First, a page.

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Naachiyar Next - A delectable breath of fresh air
Photos: Sai Sabareesh

January 2, 2020

Anita Ratnam has called her work 'Naachiyar Next,' an amplification and reworked version of what she first presented in 2003 under Arangham Trust. Not having seen the earlier production, one can only comment on what was premiered as a changed version of the original, by a now more experienced choreographer, at the Krishna Gana Sabha, as elegant and refreshingly different from what one is normally treated to - amidst countless dance works woven round the theme of Nachiyar /Goda and Andal's Tiruppavai. As a strong voice of feminism over a thousand years old, Andal's appeal has not dimmed with time. Anita's lifelong fascination for Andal and what she represents has made her revisit for expression, the subject of her life and poetry over and over again- the latest being an hour and a quarter of enthralling dance theatre which communicates across regional and cultural frontiers.

The entire enactment is on a clean and empty performance space outlined by a row, at the rear end of the stage of softly lit lamps placed at regular intervals, with even the musicians seated down in the auditorium, just in front of the audience. Singularly creative is the way the group of meticulously trained Bharatanatyam dancers Reshma, Tanya, Priya, Sruthi, Madhu, Archana and Simran create a delightful canvas of arresting visual geometry of lines and formations through strong nrittta as a moving frame, intertwined within which the central and intense love story of Goda for her beloved Krishna plays out.

Presiding over stage action with supreme confidence, also becoming the central comfort figure for Goda during moments of intense emotional stress, and being the Sutradhar reciting the poetry running into smoothly flowing brief English commentaries, Anita combines several roles, with the music too effortlessly taking on from the first line sung by her. Aesthetically conceived, the sahitya includes selected lines of Tamil poetry with English explanations, as mentioned, unobtrusively flowing as a natural part of the dialogue and vocabulary of dance 'sollus' like 'tarita jham tat jham' - all melding in a way that one does not realise where one ends and the other begins.

Andal's impassioned poetry and songs, expressing voluptuous yearning for Krishna, are still sung with the same fervour. The story is set in 8th century Srivilliputtur, known for its Vishnu temple where the Lord is named Vatapathrasayi. Vishnuchitta Perialwar, a pious brahmin in charge of securing flowers and garlands for the worship of the temple deity, finds in his garden, under the Tulasi plant. a baby girl he brings up with great love and joy. Amidst a sheltered orthodox community, growing up under her foster father's loving care, Goda also imbibed Perialwar's love for poetry and devotion to Vishnu, though Goda's deep devotion for Krishna was not as a playmate but as her lover. It is 'Margazhi Tingal' with Goda's own poetry waking up people from their slumber, heralding that the sun is up and the Lord of awe inspiring feats is here. Goda always nursed a great feeling of sharing a similar childhood with the Lord, in that both Krishna and she grew up under foster parentage. Select verses from poetry and from Nachiyar Tirumozhi's 143 Pasurams, have been picked by Anita to string the story of Goda, emerging as a dark, sensuous woman, feeling the stirrings of love. Addressing Nappinnai, she says, 'Will you wake up the Lord sleeping on your chest?”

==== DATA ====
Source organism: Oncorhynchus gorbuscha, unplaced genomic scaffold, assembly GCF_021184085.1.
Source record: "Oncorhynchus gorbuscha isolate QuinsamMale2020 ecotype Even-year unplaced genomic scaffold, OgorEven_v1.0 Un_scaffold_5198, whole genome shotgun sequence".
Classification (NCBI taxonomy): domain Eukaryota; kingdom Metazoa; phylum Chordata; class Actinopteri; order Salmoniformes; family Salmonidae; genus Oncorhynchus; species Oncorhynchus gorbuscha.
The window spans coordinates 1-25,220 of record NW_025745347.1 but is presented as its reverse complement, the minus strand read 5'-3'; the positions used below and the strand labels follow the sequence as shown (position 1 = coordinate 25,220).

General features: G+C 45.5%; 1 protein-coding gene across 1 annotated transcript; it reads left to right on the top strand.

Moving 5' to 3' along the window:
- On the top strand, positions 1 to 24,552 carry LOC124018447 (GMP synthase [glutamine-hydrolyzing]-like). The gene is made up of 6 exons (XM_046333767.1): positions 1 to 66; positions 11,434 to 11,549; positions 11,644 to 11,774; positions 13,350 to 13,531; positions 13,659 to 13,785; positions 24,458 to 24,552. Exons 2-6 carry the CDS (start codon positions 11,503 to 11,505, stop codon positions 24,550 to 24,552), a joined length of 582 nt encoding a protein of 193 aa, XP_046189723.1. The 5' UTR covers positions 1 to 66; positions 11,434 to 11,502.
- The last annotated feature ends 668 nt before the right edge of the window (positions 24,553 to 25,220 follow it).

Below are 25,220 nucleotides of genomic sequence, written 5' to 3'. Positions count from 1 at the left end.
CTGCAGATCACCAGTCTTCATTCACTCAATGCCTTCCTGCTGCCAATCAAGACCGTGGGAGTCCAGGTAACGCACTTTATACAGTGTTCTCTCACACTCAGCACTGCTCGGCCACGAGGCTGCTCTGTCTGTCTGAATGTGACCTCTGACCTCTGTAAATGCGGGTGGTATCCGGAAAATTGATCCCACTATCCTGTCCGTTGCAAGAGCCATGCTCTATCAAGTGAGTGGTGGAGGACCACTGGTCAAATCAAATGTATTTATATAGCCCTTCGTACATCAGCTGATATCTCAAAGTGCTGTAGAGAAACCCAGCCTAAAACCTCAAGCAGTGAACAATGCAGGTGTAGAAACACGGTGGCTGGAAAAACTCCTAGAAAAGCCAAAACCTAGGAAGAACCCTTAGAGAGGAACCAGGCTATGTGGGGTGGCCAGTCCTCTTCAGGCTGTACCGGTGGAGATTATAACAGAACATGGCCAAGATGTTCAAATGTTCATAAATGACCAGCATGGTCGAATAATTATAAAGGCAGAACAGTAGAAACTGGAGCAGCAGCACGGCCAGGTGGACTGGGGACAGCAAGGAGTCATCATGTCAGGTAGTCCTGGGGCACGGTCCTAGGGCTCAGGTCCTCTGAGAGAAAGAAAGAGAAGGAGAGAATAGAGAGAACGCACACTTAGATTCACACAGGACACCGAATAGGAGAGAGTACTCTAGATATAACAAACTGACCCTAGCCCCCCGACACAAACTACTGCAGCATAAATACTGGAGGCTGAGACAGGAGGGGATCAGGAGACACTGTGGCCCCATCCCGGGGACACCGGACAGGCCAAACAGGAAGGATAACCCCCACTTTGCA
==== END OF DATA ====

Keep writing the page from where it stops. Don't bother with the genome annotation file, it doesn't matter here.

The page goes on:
Uneasy and at odds with his daughter for draping round her neck a garland meant for the Lord, Perialwar is speechless when he hears the Lord's voice that he prefers the used garland. Goda wonders, “How could my father not get it? My body is only for you and ready for love.” Addressing all the creatures of nature - the parrot, the clouds, the peacock, the rains to carry her message of love to Krishna, Goda finally addresses the privileged conch, bestowed with the rare fortune of being held close to the Lord's lips. Here comes the most sensual part of Goda wanting to know from the conch how Krishna's lips taste and smell! The 'Karpooram naarumo…' verse was rendered with all the intensity.

Archana Raja's highly internalised characterisation as Andal led the cast with her total immersion, her own persona disappearing in the process. As Andal in fevered pining for the Lord wasted away in insatiable hunger to become one with him, it was again Lord Ranganatha's voice declaring to the priests of the Srirangam temple to prepare to receive Goda as Andal in the temple beside him. Lore has it that Goda in a frenzy approaching the temple's sanctum disappeared in a glow of beacon light to merge with the Lord. As priest and Perialwar, Sridhar Vasudevan was a natural and Madhusudan Kalaichelwan made a very convincing Araiyar and soothsayer. Music has been contributed by OS Arun, Roshni Ganesh and drawn from several traditional sources including Ariyakudi Ramanuja Iyengar's tuning of the Tiruppavai in 1964. And last but certainly not the least, the musicians, never in your face, but quietly providing the very evocative accompaniment for movement comprised Roshni Ganesh and Randini Arvind as vocalists, Atul on the flute, NK Kesavan wielding multi-percussion, L. Subashri's nattuvangam and Anjanai on the veena.

Writing on the dance scene for the last forty years, Leela Venkataraman's incisive comments on performances of all dance forms, participation in dance discussions both in India and abroad, and as a regular contributor to Hindu Friday Review, journals like Sruti and Nartanam, makes her voice respected for its balanced critiquing. She is the author of several books like Indian Classical dance: Tradition in Transition, Classical Dance in India and Indian Classical dance: The Renaissance and Beyond.

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